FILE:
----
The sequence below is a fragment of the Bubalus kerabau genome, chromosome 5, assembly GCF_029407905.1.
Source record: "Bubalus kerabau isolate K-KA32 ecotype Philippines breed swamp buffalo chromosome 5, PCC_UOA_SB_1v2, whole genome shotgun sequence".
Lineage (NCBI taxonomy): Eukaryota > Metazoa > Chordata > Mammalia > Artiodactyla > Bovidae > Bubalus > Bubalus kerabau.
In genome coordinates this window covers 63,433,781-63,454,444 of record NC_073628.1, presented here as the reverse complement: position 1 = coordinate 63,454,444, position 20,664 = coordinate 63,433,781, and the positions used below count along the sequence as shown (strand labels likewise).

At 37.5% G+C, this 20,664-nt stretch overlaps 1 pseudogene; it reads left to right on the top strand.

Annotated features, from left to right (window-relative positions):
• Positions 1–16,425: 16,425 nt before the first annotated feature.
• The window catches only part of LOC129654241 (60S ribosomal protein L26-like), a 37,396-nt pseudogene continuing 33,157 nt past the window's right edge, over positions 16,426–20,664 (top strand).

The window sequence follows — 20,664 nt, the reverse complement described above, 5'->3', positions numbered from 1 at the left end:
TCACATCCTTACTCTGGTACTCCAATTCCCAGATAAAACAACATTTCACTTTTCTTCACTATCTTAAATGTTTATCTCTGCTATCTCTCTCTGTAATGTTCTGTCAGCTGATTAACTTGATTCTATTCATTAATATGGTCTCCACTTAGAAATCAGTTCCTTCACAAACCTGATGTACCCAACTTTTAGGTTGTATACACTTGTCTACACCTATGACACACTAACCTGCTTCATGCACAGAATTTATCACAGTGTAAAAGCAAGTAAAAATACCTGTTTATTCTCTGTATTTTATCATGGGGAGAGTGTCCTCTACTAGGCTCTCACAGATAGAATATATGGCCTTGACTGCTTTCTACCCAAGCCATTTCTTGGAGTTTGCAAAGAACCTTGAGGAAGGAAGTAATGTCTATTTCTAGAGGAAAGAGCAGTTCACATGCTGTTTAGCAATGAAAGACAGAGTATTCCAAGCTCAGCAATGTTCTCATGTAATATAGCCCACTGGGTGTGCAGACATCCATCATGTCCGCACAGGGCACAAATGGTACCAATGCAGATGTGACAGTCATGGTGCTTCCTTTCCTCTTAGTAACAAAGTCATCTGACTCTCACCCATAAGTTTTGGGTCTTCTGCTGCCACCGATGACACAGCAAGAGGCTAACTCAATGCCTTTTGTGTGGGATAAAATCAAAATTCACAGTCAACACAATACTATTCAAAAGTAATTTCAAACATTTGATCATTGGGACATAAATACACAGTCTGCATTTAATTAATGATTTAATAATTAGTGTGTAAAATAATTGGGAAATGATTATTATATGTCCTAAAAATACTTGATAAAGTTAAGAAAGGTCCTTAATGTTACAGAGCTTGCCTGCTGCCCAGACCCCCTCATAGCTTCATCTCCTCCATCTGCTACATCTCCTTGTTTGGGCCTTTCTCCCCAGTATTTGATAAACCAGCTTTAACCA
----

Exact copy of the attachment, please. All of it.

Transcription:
The sequence below is a fragment of the Bubalus kerabau genome, chromosome 5, assembly GCF_029407905.1.
Source record: "Bubalus kerabau isolate K-KA32 ecotype Philippines breed swamp buffalo chromosome 5, PCC_UOA_SB_1v2, whole genome shotgun sequence".
Lineage (NCBI taxonomy): Eukaryota > Metazoa > Chordata > Mammalia > Artiodactyla > Bovidae > Bubalus > Bubalus kerabau.
In genome coordinates this window covers 63,433,781-63,454,444 of record NC_073628.1, presented here as the reverse complement: position 1 = coordinate 63,454,444, position 20,664 = coordinate 63,433,781, and the positions used below count along the sequence as shown (strand labels likewise).

At 37.5% G+C, this 20,664-nt stretch overlaps 1 pseudogene; it reads left to right on the top strand.

Annotated features, from left to right (window-relative positions):
• Positions 1–16,425: 16,425 nt before the first annotated feature.
• The window catches only part of LOC129654241 (60S ribosomal protein L26-like), a 37,396-nt pseudogene continuing 33,157 nt past the window's right edge, over positions 16,426–20,664 (top strand).

The window sequence follows — 20,664 nt, the reverse complement described above, 5'->3', positions numbered from 1 at the left end:
TCACATCCTTACTCTGGTACTCCAATTCCCAGATAAAACAACATTTCACTTTTCTTCACTATCTTAAATGTTTATCTCTGCTATCTCTCTCTGTAATGTTCTGTCAGCTGATTAACTTGATTCTATTCATTAATATGGTCTCCACTTAGAAATCAGTTCCTTCACAAACCTGATGTACCCAACTTTTAGGTTGTATACACTTGTCTACACCTATGACACACTAACCTGCTTCATGCACAGAATTTATCACAGTGTAAAAGCAAGTAAAAATACCTGTTTATTCTCTGTATTTTATCATGGGGAGAGTGTCCTCTACTAGGCTCTCACAGATAGAATATATGGCCTTGACTGCTTTCTACCCAAGCCATTTCTTGGAGTTTGCAAAGAACCTTGAGGAAGGAAGTAATGTCTATTTCTAGAGGAAAGAGCAGTTCACATGCTGTTTAGCAATGAAAGACAGAGTATTCCAAGCTCAGCAATGTTCTCATGTAATATAGCCCACTGGGTGTGCAGACATCCATCATGTCCGCACAGGGCACAAATGGTACCAATGCAGATGTGACAGTCATGGTGCTTCCTTTCCTCTTAGTAACAAAGTCATCTGACTCTCACCCATAAGTTTTGGGTCTTCTGCTGCCACCGATGACACAGCAAGAGGCTAACTCAATGCCTTTTGTGTGGGATAAAATCAAAATTCACAGTCAACACAATACTATTCAAAAGTAATTTCAAACATTTGATCATTGGGACATAAATACACAGTCTGCATTTAATTAATGATTTAATAATTAGTGTGTAAAATAATTGGGAAATGATTATTATATGTCCTAAAAATACTTGATAAAGTTAAGAAAGGTCCTTAATGTTACAGAGCTTGCCTGCTGCCCAGACCCCCTCATAGCTTCATCTCCTCCATCTGCTACATCTCCTTGTTTGGGCCTTTCTCCCCAGTATTTGATAAACCAGCTTTAACCA